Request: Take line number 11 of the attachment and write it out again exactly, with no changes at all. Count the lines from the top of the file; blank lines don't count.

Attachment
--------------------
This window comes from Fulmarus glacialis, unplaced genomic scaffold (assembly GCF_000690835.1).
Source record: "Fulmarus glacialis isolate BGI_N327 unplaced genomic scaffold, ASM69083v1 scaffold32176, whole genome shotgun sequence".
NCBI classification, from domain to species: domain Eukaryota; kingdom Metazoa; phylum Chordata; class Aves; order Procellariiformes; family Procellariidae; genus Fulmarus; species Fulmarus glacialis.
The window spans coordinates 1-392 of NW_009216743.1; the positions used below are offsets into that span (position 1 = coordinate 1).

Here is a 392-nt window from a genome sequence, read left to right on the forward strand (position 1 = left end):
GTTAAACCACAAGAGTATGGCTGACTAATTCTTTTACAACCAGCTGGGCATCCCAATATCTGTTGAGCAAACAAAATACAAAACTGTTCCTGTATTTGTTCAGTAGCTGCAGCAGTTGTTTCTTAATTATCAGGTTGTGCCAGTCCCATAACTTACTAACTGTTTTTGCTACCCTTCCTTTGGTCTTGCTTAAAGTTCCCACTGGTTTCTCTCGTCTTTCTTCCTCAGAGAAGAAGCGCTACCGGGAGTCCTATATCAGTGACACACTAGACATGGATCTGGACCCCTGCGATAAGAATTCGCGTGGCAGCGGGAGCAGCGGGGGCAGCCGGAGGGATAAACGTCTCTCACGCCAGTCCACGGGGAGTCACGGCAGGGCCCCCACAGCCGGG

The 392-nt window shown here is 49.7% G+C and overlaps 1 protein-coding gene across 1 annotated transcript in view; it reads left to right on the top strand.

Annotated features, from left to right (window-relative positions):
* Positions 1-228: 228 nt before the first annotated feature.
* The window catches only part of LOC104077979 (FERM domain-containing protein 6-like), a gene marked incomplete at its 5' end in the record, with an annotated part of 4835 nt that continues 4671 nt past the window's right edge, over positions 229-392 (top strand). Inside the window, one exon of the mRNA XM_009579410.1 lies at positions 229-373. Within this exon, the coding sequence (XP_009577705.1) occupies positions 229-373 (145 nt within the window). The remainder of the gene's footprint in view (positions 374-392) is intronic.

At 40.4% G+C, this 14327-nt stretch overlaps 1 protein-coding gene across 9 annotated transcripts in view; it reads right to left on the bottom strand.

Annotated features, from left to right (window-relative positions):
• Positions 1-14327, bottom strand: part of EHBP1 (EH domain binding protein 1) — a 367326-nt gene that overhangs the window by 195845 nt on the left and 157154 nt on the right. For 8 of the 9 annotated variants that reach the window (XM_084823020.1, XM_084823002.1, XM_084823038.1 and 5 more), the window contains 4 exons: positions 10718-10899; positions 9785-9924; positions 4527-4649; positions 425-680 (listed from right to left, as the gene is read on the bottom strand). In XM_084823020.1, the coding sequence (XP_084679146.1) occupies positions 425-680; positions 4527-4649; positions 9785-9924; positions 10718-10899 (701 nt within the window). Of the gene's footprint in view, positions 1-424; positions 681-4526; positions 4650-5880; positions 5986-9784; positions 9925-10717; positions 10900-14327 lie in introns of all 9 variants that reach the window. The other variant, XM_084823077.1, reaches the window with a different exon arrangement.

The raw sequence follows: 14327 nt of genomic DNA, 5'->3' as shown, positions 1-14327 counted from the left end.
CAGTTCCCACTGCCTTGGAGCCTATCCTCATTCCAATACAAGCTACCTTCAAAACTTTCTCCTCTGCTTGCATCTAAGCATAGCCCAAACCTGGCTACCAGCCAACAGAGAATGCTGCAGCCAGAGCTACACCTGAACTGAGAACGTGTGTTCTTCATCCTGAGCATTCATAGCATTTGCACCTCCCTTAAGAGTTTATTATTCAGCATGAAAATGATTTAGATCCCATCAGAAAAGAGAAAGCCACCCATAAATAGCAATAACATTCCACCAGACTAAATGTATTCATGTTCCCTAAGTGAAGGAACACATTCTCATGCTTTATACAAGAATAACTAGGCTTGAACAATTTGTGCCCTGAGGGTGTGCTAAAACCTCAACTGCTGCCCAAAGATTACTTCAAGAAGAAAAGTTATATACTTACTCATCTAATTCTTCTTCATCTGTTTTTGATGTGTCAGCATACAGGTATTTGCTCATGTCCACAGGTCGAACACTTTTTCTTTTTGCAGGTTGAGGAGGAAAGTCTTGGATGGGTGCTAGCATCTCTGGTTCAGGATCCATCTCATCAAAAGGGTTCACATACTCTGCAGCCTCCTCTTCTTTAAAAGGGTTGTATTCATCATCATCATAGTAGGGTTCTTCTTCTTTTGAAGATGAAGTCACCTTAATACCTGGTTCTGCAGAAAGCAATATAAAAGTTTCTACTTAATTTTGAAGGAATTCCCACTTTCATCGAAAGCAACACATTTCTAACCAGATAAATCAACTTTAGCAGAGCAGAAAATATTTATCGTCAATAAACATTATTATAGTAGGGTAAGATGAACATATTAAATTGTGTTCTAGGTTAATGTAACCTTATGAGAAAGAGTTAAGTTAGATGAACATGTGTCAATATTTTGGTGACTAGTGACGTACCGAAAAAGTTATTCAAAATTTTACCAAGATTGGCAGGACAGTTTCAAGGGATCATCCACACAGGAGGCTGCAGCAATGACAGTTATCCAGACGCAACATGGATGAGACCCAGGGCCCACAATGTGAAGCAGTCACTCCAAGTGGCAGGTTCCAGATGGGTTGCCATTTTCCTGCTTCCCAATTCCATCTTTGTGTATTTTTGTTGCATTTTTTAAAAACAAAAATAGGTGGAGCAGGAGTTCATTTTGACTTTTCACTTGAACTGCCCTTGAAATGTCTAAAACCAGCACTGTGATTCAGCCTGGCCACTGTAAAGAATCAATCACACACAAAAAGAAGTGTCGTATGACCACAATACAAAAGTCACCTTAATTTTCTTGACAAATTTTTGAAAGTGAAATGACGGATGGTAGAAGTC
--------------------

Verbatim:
At 40.4% G+C, this 14327-nt stretch overlaps 1 protein-coding gene across 9 annotated transcripts in view; it reads right to left on the bottom strand.